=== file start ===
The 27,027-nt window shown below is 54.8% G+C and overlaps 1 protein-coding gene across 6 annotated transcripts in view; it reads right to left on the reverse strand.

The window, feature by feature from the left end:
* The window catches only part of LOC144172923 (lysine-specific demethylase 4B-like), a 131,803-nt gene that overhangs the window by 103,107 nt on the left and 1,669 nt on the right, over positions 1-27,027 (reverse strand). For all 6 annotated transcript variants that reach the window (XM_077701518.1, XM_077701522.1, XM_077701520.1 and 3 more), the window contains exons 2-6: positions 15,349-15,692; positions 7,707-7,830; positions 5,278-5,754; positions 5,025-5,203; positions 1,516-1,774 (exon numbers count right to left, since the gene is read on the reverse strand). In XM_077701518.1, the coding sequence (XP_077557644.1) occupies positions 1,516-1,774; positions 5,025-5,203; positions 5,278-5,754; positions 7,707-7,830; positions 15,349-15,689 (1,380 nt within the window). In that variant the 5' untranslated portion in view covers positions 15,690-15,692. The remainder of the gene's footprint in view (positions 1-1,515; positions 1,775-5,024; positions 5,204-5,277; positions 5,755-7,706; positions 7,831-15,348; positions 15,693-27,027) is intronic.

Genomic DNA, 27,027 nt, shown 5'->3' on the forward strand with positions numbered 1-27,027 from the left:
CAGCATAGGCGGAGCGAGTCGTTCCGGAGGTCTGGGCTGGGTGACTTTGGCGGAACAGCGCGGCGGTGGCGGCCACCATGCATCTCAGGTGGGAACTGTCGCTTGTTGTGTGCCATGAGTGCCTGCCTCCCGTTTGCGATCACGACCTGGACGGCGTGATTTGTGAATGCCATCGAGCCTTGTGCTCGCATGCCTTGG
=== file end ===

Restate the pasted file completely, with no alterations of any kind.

The 27,027-nt window shown below is 54.8% G+C and overlaps 1 protein-coding gene across 6 annotated transcripts in view; it reads right to left on the reverse strand.

The window, feature by feature from the left end:
* The window catches only part of LOC144172923 (lysine-specific demethylase 4B-like), a 131,803-nt gene that overhangs the window by 103,107 nt on the left and 1,669 nt on the right, over positions 1-27,027 (reverse strand). For all 6 annotated transcript variants that reach the window (XM_077701518.1, XM_077701522.1, XM_077701520.1 and 3 more), the window contains exons 2-6: positions 15,349-15,692; positions 7,707-7,830; positions 5,278-5,754; positions 5,025-5,203; positions 1,516-1,774 (exon numbers count right to left, since the gene is read on the reverse strand). In XM_077701518.1, the coding sequence (XP_077557644.1) occupies positions 1,516-1,774; positions 5,025-5,203; positions 5,278-5,754; positions 7,707-7,830; positions 15,349-15,689 (1,380 nt within the window). In that variant the 5' untranslated portion in view covers positions 15,690-15,692. The remainder of the gene's footprint in view (positions 1-1,515; positions 1,775-5,024; positions 5,204-5,277; positions 5,755-7,706; positions 7,831-15,348; positions 15,693-27,027) is intronic.

Genomic DNA, 27,027 nt, shown 5'->3' on the forward strand with positions numbered 1-27,027 from the left:
CAGCATAGGCGGAGCGAGTCGTTCCGGAGGTCTGGGCTGGGTGACTTTGGCGGAACAGCGCGGCGGTGGCGGCCACCATGCATCTCAGGTGGGAACTGTCGCTTGTTGTGTGCCATGAGTGCCTGCCTCCCGTTTGCGATCACGACCTGGACGGCGTGATTTGTGAATGCCATCGAGCCTTGTGCTCGCATGCCTTGG